Assessing Fair Lending Risk

Fair lending is one of the hottest topics in regulatory compliance.  As the dust has settled from TRID and the examiners haven’t quite focused their full efforts on the new HMDA rules, fair lending scrutiny is as intense as it ever has been.  In fact, it always has been a hot topic and will always be one.  

One trend new trend that I have been seeing, however, is a demand for community banks and credit unions to conduct a fair lending risk assessment as a part of their compliance management system.  While big banks have done this for years, most smaller community banks and credit unions haven’t yet completed a fair lending risk assessment.  With the continued pressure from the regulators on fair lending rules and regulations, it really is important for every financial institution to understand their risks associated with fair lending - which can be accomplished by completing a fair lending risk assessment or using a fair lending risk assessment template.

Three Types of Discrimination

In evaluating the risk of fair lending in your organization, it is important to first understand how a violation of fair lending laws would be cited against your institution.  The way this would occur is that an exam team would refer an issue to the Department of Justice (DOJ) who would either settle with your organization or take you to court.   Regardless of where the issue ultimately ended up, your regulator and the DOJ would be looking to the three types of discrimination that have been recognized by the courts:

Overt evidence of disparate treatment is a blatant statement or practice that clearly discriminates while comparative evidence of disparate treatment is evidence of discrimination that results from inconsistencies in the credit underwriting process.  Disparate impact is when a policy inadvertently has a negative effect on a protected class of applicant.

Assessing Fair Lending Risk

Once these three types of discrimination are understood, a financial institution can then conduct a risk assessment by evaluating specific policies and procedures against the three types of discrimination recognized by the courts.  In evaluating processes and procedures, there are several key areas a financial institution should look at to assess the overall risk of fair lending.  These areas include the following:

  1. The Institution’s History of Fair Lending Compliance

  2. Internal Factors Affecting Risk of Discrimination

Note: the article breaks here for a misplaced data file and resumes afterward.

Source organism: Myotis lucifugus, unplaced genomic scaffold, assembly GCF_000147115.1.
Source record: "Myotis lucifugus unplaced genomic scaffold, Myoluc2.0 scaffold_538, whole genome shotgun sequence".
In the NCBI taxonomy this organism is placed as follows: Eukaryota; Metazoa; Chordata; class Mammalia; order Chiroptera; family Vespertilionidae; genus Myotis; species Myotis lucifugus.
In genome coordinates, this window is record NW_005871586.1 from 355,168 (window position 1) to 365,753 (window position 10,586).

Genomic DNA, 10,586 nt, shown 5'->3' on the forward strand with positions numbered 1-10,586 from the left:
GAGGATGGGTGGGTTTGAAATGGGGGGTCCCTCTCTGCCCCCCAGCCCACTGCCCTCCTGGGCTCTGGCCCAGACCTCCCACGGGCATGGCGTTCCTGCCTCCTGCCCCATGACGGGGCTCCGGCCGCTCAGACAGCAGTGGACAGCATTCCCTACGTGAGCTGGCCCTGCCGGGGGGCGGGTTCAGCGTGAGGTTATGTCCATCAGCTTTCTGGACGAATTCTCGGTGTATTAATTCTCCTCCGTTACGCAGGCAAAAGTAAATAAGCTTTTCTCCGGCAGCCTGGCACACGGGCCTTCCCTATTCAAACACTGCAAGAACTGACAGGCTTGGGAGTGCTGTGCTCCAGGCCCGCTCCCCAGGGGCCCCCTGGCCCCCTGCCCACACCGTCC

3. External Factors Affecting Risk of Discrimination

Prior Fair Lending Violations

The first step in evaluating fair lending risk is to look at an institution’s past history of fair lending compliance.  Evidence of prior fair lending issues naturally increases risk of future issues because fair lending issues are often systemic and difficult to fully correct.  In addition to past deficiencies, a financial institution should also consider any complaints received that relate to fair lending as they can be an indicator of larger issues.  The bottom line is that a risk assessment should take into account any prior exam and audit deficiencies as well as received complaints to understand the organization’s history of fair lending compliance.

Internal Fair Lending Factors

The second step in conducting a fair lending risk assessment is to look at the internal factors that affect the institution’s risk of discrimination.  On a high level, this evaluation will look at the organization’s policies and procedures to determine the level of (or lack of) controls that help to mitigate fair lending risk.  These controls include things like limiting lender discretion, effectively managing overrides and exceptions to policy, have a second review of denied loans, and ensuring compensation agreements don’t have the inadvertent effect of discrimination.  In addition to policies and procedures, internal factors also include training efforts and the size and complexity of the organization.

External Fair Lending Factors

The final step in conducting a fair lending risk assessment is to evaluate the external factors that could lead to a heightened risk of discrimination.  External factors include things like customer demographics and third party relationships. For example, a financial institution that has several indirect lending relationships with auto dealers would have a heightened risk of fair lending as they are ultimately responsible for the fair lending compliance of the auto dealers they have relationships with.


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